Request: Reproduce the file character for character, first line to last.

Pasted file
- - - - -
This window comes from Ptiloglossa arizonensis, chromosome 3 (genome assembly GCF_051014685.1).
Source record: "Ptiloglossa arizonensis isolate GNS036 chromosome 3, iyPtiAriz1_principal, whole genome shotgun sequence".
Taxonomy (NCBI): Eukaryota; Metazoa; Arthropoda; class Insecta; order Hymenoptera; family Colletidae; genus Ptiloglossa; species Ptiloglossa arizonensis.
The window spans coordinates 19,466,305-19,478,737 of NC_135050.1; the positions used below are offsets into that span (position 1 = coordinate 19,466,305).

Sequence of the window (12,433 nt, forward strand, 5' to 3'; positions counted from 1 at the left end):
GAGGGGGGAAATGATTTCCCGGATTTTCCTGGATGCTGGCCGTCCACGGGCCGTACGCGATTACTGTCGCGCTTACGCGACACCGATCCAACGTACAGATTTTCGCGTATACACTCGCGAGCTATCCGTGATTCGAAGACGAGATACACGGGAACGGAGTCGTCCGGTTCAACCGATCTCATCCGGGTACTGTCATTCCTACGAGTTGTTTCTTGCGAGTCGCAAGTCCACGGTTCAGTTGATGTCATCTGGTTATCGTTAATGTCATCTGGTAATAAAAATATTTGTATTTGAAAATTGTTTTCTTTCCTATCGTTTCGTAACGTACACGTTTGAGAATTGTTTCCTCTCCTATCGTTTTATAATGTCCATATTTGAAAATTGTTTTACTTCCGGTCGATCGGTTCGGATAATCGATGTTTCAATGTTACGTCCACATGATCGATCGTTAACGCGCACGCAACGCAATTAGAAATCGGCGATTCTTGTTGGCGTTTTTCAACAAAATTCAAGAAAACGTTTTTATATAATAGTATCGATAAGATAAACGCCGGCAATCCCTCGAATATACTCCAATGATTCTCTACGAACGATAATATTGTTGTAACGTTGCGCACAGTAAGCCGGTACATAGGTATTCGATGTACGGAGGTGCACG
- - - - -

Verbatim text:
This window comes from Ptiloglossa arizonensis, chromosome 3 (genome assembly GCF_051014685.1).
Source record: "Ptiloglossa arizonensis isolate GNS036 chromosome 3, iyPtiAriz1_principal, whole genome shotgun sequence".
Taxonomy (NCBI): Eukaryota; Metazoa; Arthropoda; class Insecta; order Hymenoptera; family Colletidae; genus Ptiloglossa; species Ptiloglossa arizonensis.
The window spans coordinates 19,466,305-19,478,737 of NC_135050.1; the positions used below are offsets into that span (position 1 = coordinate 19,466,305).

Sequence of the window (12,433 nt, forward strand, 5' to 3'; positions counted from 1 at the left end):
GAGGGGGGAAATGATTTCCCGGATTTTCCTGGATGCTGGCCGTCCACGGGCCGTACGCGATTACTGTCGCGCTTACGCGACACCGATCCAACGTACAGATTTTCGCGTATACACTCGCGAGCTATCCGTGATTCGAAGACGAGATACACGGGAACGGAGTCGTCCGGTTCAACCGATCTCATCCGGGTACTGTCATTCCTACGAGTTGTTTCTTGCGAGTCGCAAGTCCACGGTTCAGTTGATGTCATCTGGTTATCGTTAATGTCATCTGGTAATAAAAATATTTGTATTTGAAAATTGTTTTCTTTCCTATCGTTTCGTAACGTACACGTTTGAGAATTGTTTCCTCTCCTATCGTTTTATAATGTCCATATTTGAAAATTGTTTTACTTCCGGTCGATCGGTTCGGATAATCGATGTTTCAATGTTACGTCCACATGATCGATCGTTAACGCGCACGCAACGCAATTAGAAATCGGCGATTCTTGTTGGCGTTTTTCAACAAAATTCAAGAAAACGTTTTTATATAATAGTATCGATAAGATAAACGCCGGCAATCCCTCGAATATACTCCAATGATTCTCTACGAACGATAATATTGTTGTAACGTTGCGCACAGTAAGCCGGTACATAGGTATTCGATGTACGGAGGTGCACG